### Ligand Field Theory

The **ligand field theory (LFT)** fleshes out the ideas of crystal field theory with molecular orbital theory concepts. It provides a method for understanding M–L bonding and antibonding orbitals; however, it has been strongly disputed by computational studies in favor of valence bond models that incorporate hypervalency. Still, LFT provides a more complete picture of complex bonding than crystal field theory, so we’ll discuss it here. Furthermore, the portions of LFT under dispute have nothing to do with CFT, so “no harm no foul.” Let’s take a look at the molecular orbitals of a hypothetical octahedral ML_{n} complex to begin hashing out LFT.

## Gee, I’m a Tree: Predicting the Geometry of Organometallic Complexes

An important issue that we’ve glossed over until now concerns what organometallic complexes actually *look like*: what are their typical geometries? Can we use any of the “bookkeeping metrics” we’ve explored so far to reliably predict geometry? The answer to the latter questions is a refreshing but qualified “yes.” In this post, we’ll explore the possibilities for complex geometry and develop some general guidelines for predicting geometry. In the process we’ll enlist the aid of a powerful theoretical ally, **crystal field theory** (CFT). CFT provides some intuitive explanations for geometry the geometry of OM complexes. Here we go!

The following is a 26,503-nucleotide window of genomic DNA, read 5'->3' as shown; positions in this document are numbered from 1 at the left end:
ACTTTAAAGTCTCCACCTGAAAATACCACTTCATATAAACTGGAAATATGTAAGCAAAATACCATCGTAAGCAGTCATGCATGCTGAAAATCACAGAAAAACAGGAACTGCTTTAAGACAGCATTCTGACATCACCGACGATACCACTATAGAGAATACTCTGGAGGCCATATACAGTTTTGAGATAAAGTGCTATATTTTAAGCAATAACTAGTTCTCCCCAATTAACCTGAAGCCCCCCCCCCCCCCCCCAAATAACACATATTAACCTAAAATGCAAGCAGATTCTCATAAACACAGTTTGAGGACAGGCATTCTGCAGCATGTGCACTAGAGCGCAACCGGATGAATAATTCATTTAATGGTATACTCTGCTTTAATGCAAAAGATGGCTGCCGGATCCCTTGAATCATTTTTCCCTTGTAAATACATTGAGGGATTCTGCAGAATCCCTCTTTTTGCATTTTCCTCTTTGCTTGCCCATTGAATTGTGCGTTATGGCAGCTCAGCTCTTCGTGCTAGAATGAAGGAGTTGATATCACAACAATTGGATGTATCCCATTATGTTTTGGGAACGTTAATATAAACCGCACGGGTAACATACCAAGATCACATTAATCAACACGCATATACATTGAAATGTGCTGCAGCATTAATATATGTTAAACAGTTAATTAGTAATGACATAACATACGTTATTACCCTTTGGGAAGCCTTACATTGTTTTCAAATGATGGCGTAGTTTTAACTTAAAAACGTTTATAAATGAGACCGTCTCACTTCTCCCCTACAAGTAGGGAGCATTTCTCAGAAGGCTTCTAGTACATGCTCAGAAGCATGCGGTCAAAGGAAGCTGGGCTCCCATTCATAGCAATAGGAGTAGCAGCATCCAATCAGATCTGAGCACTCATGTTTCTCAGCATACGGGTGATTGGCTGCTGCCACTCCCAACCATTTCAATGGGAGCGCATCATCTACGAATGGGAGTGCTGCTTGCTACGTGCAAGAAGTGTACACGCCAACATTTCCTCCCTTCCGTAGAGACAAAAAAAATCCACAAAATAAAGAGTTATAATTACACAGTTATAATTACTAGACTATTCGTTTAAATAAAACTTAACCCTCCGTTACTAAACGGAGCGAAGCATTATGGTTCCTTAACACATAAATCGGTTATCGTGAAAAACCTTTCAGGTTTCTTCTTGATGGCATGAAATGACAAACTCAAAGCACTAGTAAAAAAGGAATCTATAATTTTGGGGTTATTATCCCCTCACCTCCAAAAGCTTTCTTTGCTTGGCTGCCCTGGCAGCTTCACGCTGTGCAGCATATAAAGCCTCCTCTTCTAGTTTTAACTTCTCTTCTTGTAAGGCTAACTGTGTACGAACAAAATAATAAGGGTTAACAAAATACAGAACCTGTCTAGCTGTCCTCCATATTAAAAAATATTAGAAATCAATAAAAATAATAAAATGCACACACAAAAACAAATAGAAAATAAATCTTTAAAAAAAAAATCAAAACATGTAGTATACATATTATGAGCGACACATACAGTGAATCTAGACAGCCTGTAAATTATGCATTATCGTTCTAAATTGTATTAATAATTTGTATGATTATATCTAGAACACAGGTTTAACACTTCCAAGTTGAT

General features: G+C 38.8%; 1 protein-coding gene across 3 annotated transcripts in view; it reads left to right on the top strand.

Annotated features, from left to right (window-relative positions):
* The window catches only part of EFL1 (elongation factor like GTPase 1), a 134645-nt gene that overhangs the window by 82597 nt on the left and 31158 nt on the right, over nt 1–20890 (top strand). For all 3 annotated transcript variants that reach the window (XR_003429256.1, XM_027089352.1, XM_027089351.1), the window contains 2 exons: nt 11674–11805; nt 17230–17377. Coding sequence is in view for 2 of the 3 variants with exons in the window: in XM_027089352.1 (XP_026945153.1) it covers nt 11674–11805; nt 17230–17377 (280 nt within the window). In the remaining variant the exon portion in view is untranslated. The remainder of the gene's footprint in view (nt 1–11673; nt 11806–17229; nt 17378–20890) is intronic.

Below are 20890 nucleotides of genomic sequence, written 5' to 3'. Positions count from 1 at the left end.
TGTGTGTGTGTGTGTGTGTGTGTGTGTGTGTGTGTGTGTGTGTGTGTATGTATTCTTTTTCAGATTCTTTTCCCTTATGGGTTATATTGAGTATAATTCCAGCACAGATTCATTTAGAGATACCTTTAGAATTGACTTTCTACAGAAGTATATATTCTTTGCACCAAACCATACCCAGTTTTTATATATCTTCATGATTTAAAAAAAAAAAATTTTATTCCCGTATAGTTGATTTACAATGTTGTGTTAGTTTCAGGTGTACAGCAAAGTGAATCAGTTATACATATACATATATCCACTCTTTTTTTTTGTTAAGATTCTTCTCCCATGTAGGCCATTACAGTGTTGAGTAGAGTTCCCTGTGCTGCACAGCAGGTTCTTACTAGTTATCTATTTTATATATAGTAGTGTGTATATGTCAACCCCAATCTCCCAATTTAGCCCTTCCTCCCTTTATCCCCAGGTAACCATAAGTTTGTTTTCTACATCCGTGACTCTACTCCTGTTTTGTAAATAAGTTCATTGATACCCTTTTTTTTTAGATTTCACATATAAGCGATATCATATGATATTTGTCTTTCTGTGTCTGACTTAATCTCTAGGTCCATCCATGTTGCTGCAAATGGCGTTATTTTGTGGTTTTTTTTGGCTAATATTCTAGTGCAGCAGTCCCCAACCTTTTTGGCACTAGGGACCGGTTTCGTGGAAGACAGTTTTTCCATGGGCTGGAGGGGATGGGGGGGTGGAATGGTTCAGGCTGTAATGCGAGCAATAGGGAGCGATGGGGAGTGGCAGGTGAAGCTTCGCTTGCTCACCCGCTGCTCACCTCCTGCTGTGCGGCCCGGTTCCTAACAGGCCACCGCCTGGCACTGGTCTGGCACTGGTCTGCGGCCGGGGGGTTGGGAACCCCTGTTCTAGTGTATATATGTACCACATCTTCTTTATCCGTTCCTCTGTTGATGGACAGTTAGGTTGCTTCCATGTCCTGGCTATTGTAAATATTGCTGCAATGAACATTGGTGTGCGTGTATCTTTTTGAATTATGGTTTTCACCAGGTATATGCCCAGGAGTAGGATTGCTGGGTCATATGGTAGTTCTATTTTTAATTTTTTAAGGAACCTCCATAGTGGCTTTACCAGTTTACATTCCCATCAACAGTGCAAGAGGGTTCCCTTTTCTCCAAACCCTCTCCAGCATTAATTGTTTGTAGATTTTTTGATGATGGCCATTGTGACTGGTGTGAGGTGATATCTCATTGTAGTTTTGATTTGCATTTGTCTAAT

Because OM complexes feature a variety of coordination numbers, the possibilities for geometry are numerous. The common geometries of organic chemistry—*linear*, *pyramidal*,* trigonal planar*, and *tetrahedral*—are available to OM complexes too. Many complexes exhibit a second kind of four-coordinate geometry, *square planar*. Five-coordinate complexes may exhibit either *square pyramidal* or (my personal favorite) *trigonal bipyramidal* geometries. Six-coordinate complexes feature either *octahedral* geometry or the rare but intriguing *trigonal prismatic* arrangement. The figure below summarizes these possibilities (minus the two-coordinate geometries, which we won’t deal with).